Louisville – The Blackburn Riots

I hadn’t realised just how much slavery there was in Louisville, but around 25% of the city’s population before the American Civil War were enslaved African Americans. There was also an interesting quirk of history that the state of Kentucky didn’t ratify the thirteenth amendment, which ended slavery, until 1976. Most other states had ratified it in 1865, but it was rejected in Kentucky at the time, and only corrected later on.

Louisville was also linked to the first race riots which took place in Detroit, in the State of Michigan, in 1833. Two slaves, a married couple called Thornton Blackburn and Rutha Blackburn, escaped from their Louisville owners in 1831. They were employed by different slave owners and one of those owners decided that they wanted to sell what they considered to be their possession. That an individual could be owned by another person was still accepted by many, but the case against slavery was growing.

As an aside, I hadn’t really thought about the aspect of slaves being separated in this way. The slavery in Kentucky differed a little from that in the Deep South, with the latter often having large estates and farms with huge numbers of slaves. That meant that although male and female slaves might be forced to live apart on the site, they could remain married and didn’t have quite the same risk that one would be shipped away.

So, on 3 July 1831, the couple decided to both flee Louisville and they headed to live in Detroit. The Blackburns then suffered some bad luck, as if their lives weren’t traumatic enough as it was. A man called Thomas J. Rogers from Louisville was visiting Detroit and he recognised Thornton Blackburn, although he didn’t recognise Rogers. In the days before the Internet (which I refuse to admit existed, as such a world seems almost beyond belief today….) and mass media, it must have been bad luck for someone to be noticed like this.

Rogers decided that he would wait two years before thinking to mention to the authorities in Kentucky that he had seen the Blackburns. Whether he didn’t want the slaves to be caught or whether he just forgot is a little unclear, but when he reported the situation, the slave owners wanted them back. At that point the slave catchers were called in, who had the job of recovering slaves and returning them to their owners.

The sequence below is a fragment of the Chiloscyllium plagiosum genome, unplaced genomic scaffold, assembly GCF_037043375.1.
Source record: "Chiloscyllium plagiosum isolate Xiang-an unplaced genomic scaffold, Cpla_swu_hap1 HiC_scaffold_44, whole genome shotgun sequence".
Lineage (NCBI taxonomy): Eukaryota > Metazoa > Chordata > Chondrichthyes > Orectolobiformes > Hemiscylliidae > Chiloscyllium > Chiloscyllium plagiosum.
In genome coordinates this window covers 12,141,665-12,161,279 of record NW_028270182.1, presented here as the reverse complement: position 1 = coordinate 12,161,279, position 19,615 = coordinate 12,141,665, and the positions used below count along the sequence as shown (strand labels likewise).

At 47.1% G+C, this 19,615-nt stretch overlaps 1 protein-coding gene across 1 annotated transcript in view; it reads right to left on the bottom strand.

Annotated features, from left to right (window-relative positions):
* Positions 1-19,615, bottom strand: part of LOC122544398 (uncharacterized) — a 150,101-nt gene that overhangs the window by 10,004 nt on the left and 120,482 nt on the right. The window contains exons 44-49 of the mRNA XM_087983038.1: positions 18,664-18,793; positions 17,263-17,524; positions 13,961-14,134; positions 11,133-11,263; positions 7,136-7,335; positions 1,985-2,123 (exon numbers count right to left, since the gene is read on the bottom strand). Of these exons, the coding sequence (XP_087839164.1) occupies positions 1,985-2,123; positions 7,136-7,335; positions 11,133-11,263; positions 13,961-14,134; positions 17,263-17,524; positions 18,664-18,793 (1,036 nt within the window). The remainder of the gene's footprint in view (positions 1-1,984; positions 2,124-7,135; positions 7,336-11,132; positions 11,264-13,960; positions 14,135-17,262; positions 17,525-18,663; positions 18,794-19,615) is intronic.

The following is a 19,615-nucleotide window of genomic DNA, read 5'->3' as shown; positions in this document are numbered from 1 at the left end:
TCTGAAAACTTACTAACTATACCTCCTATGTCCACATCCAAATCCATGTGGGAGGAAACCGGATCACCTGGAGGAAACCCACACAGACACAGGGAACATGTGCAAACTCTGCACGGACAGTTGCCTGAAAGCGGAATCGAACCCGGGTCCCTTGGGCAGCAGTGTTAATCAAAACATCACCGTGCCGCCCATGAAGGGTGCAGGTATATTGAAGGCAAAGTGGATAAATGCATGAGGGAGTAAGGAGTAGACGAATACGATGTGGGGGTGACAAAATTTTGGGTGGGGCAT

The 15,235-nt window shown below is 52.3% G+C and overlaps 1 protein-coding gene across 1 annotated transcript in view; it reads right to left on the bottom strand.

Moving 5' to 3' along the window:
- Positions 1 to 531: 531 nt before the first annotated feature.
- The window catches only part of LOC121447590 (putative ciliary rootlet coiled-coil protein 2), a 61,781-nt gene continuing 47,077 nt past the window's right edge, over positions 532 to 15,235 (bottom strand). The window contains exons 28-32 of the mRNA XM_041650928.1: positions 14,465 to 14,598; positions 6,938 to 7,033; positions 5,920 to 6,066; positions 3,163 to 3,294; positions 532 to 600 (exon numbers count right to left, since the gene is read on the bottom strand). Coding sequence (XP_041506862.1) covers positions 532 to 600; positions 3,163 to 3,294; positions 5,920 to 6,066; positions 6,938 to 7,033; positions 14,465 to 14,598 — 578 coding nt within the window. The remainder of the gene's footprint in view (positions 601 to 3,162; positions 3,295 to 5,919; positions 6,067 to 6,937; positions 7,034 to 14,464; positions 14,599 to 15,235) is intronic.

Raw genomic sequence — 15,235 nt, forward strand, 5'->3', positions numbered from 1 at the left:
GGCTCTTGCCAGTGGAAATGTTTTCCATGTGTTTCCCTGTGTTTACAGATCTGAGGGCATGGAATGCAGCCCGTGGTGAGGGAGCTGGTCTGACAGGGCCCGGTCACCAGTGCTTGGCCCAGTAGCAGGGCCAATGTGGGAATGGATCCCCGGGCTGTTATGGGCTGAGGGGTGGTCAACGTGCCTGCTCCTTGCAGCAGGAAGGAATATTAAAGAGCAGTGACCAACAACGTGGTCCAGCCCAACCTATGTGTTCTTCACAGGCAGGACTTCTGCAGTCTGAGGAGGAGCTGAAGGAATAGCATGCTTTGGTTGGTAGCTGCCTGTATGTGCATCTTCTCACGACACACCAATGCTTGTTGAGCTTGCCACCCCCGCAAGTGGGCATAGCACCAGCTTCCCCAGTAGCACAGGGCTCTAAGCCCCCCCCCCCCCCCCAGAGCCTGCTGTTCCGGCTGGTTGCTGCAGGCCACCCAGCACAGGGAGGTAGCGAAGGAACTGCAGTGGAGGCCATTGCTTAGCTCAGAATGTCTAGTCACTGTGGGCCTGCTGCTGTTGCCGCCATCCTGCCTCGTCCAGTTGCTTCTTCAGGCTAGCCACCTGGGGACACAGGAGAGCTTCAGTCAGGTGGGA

So, the slave catchers did their job and the couple were arrested and thrown into a jail in Detroit. This situation caused much local anger and there were attempts to free them from jail by force and the Blackburns managed to escape to Canada. The city then faced the problem that those who wanted an end to slavery were furious that two people could be arrested in the way they were, and those who didn’t want an end to slavery were furious that the two had escaped. This caused a riot, and significant expense to the city as buildings were destroyed in what was Detroit’s first race riot. It of course wasn’t the last.

There were efforts to get the Blackburns back from Canada, but the laws had changed there so that slavery was now illegal. This meant that slaves wouldn’t be returned to the United States, which was when the country started to become a safe harbour for slaves, and it became part of the Underground Railroad.

The story continues though as Thornton Blackburn decided in the late 1830s to return to Kentucky to help his mother flee Louisville and join him in Canada. He was successful, and he managed to build a new life for himself in Toronto. He died in 1890 at the age of 78, leaving a substantial sum of money, and Rutha died five years later.